Within a few blocks, we already found a bakery in which we bought delicious pastries for less than 2 euros. Then we found other snacks. Then I stopped at a butcher shop to buy chorizo, the Spanish cured sausage. Then we stopped to buy Spanish Serrano cured ham. Then we stopped at a bakery to buy bread. In the end, the one-hour walk took us over two hours as we stopped as we pleased. It was fun!
One advantage of coming back again was being able to speak Spanish. At the butcher shop, I had a request to cut the chorizo into small pieces, since we didn’t have a knife with us. Being able to speak Spanish made it much easier to ask this question. Ordering food, asking for directions, it all is much easier. Plus, when you speak their language, I think most people will treat you better since they feel more comfortable communicating with you.
We finally made it up to Parque Guell soon after noon with our sandwiches in hand. We found out that to get to the sculpture part of the park, we would have had to purchase tickets in advance. So we decided to continue on and visit the free parts of the park, still a beautiful place to get great views of the city and just to walk in a unique place.
On this afternoon, we just kept on walking and walking. By the end of the day, we had taken over 40,000 steps!
That evening in Barcelona was our night in the Airbnb, and it was September 16th, the eve of our one-year anniversary. Since we were in Barcelona, we decided to celebrate with a nice dinner out in a less touristy part of the city, in the Vila de Gracias. This used to be its own town and town square long ago, before Barcelona spread and took over the entire area. We found a restaurant with seating out in the plaza. You may remember that the Spanish eat very late, especially on weekends. We arrived around 8:30PM, and we waited for about 15 minutes for our table. When we ended up leaving the restaurant, it was around 10PM and people were waiting to get their tables. It was a beautiful evening and a nice meal. Chika ordered octopus and I ordered duck with noodles. The dessert may have been the highlight. Our wedding cake a year ago was tiramisu, rather than the traditional cake. Just on the other side of the square at dinner was a dessert place conveniently called “Tiramisu”. It seemed to be a sign – dessert was in order!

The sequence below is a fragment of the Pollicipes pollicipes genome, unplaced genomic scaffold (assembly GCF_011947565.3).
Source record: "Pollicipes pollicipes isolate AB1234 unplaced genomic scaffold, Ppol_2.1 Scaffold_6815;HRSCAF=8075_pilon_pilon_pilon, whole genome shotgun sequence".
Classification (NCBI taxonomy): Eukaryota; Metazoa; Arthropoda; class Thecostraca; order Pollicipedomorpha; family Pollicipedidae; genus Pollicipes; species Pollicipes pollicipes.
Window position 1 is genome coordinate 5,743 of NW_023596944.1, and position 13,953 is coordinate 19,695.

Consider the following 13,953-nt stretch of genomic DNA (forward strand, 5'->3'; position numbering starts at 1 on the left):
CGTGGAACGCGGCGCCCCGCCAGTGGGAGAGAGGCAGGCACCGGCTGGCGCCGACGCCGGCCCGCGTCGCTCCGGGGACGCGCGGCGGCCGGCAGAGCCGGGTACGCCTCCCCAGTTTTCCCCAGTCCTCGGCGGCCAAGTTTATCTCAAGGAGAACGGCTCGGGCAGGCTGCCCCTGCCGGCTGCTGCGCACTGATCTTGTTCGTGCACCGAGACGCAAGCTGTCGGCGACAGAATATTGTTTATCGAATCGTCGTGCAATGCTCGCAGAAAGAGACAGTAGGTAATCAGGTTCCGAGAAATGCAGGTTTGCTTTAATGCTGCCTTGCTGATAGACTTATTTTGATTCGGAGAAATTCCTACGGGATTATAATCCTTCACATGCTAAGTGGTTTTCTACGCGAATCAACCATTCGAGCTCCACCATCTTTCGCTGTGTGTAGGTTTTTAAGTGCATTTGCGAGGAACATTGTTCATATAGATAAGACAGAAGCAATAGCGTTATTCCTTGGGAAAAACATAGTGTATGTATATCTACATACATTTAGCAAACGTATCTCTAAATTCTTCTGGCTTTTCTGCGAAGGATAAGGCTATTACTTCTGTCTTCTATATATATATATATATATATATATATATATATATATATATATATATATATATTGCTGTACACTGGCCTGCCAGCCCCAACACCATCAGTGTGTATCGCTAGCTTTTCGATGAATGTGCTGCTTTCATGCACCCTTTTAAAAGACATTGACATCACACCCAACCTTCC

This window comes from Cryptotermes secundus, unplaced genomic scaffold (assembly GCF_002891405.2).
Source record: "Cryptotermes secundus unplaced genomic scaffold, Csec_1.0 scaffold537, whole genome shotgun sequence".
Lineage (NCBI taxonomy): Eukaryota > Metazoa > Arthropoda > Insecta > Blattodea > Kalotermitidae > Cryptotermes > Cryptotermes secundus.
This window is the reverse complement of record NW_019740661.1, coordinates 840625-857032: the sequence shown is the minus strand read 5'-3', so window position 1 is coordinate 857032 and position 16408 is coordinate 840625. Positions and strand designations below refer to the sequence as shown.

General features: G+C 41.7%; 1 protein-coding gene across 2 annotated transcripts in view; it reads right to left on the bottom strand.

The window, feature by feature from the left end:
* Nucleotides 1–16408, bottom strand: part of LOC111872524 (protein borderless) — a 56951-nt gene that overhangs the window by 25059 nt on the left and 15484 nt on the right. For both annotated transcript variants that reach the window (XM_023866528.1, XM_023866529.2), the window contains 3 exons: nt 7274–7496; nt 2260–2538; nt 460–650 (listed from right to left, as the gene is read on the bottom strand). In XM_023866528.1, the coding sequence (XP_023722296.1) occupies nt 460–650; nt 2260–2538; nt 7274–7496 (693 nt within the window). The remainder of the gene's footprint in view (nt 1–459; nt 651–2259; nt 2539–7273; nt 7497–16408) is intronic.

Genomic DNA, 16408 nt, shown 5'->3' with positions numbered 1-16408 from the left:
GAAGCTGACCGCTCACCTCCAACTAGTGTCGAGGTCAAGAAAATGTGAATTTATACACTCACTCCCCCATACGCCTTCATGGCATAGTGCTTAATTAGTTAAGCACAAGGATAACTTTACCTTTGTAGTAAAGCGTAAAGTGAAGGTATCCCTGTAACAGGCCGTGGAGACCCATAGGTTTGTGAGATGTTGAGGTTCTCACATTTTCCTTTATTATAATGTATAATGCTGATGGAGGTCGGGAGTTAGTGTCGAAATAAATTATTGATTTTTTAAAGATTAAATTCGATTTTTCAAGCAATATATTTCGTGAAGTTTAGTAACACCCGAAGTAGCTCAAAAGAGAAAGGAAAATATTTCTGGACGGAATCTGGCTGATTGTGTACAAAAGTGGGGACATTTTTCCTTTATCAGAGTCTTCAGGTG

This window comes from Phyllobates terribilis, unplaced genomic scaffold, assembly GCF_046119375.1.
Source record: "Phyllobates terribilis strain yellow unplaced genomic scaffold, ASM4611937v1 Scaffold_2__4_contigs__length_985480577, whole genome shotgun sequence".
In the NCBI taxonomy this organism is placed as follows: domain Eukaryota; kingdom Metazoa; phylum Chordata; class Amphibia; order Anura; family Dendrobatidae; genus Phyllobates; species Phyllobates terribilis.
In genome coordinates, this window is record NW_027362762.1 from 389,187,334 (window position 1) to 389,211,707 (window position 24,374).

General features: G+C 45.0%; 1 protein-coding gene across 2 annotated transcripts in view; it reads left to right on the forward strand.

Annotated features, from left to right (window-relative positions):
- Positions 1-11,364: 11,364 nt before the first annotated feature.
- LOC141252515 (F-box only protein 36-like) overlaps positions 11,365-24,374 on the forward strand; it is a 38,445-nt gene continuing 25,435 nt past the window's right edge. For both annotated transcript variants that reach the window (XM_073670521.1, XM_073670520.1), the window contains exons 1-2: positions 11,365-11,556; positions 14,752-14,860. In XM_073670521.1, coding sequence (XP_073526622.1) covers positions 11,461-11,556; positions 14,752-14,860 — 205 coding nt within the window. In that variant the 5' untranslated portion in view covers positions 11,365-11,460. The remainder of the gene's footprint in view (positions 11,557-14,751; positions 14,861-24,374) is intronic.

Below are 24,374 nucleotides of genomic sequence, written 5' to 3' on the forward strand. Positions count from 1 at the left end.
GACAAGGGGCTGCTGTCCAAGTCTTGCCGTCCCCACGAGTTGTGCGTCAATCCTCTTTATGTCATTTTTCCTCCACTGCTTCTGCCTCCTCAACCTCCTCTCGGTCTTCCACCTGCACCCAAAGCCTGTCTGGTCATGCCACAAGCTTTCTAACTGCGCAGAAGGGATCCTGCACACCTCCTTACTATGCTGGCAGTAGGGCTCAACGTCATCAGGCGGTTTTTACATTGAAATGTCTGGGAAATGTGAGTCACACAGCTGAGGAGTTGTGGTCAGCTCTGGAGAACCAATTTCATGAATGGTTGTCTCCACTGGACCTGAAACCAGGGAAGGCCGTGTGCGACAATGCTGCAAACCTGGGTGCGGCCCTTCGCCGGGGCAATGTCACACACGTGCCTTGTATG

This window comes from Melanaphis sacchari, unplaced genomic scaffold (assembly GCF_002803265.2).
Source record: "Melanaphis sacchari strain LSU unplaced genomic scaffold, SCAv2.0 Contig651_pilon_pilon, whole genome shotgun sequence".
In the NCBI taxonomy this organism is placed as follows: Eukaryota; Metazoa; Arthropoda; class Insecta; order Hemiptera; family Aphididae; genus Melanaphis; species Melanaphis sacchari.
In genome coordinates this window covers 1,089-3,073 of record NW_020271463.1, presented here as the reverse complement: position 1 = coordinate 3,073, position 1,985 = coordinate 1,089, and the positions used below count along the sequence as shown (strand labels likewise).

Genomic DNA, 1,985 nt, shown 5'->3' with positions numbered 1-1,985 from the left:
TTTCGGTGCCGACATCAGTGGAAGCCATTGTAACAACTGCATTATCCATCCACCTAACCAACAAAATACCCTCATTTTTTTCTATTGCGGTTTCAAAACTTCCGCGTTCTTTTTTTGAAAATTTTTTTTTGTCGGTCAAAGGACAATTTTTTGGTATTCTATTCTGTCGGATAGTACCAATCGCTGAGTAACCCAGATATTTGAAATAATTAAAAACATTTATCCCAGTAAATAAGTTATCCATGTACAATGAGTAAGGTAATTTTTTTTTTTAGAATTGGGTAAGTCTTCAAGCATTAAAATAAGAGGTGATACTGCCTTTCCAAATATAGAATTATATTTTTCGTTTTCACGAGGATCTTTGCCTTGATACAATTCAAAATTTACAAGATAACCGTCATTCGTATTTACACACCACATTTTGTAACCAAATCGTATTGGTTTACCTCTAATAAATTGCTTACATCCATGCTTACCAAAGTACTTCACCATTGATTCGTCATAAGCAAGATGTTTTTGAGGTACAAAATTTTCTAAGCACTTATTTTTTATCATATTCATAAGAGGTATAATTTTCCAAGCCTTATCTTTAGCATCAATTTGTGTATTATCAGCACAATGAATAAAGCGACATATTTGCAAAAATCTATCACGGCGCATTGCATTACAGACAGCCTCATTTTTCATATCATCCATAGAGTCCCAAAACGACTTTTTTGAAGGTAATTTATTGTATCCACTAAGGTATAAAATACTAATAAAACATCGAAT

Our time in Barcelona was pleasant to say the least. It was Chika’s first time in Spain, and we just enjoyed walking around the chic metropolitan city and see all that it has to offer. The following morning, we jumped on an early bus heading south to Valencia.
Rather than taking the ship from Barcelona to Valencia, we opted to extend our time in Barcelona and then take an early bus to Valencia the next morning. Because of this, we only spent about a day and a half in Valencia, which is really limited time for a new city. Because we had Barcelona to look forward to, I didn’t do any research on Valencia. I didn’t really like knowing almost nothing about the city. No idea of the history, no idea of things to do and sites to see. And with such little time, that meant that I really didn’t feel like I took advantage. Either way, we tried to do as much as we could!
The two main highlights are the historic center, which is a formerly walled with narrow and windy streets and colonial Spanish architecture. This is that classic Spanish old city architecture that you may think about when you imagine Spain. The other highlight is the complete opposite, this is the City of Arts and Sciences, a futuristic complex of museums and the opera. The area was built within the last 15 years and is not at all what you may imagine Valencia to be.
Valencia is also known for its beaches and for being the capital of a famous Spanish food, paella. Paella is rice, spices (including saffron), some vegetables, and a protein. In Valencia, it’s common to have rabbit and chicken, whereas other parts of Spain usually have seafood. Even though it’s one of the most famous foods in Spain, I was never too impressed with the paella I had tried in the US and other cities in Spain. This was different though, and by far the best I’ve had!
Before we even knew it, our time in this Mediterranean country was done and we were on our way south to Africa!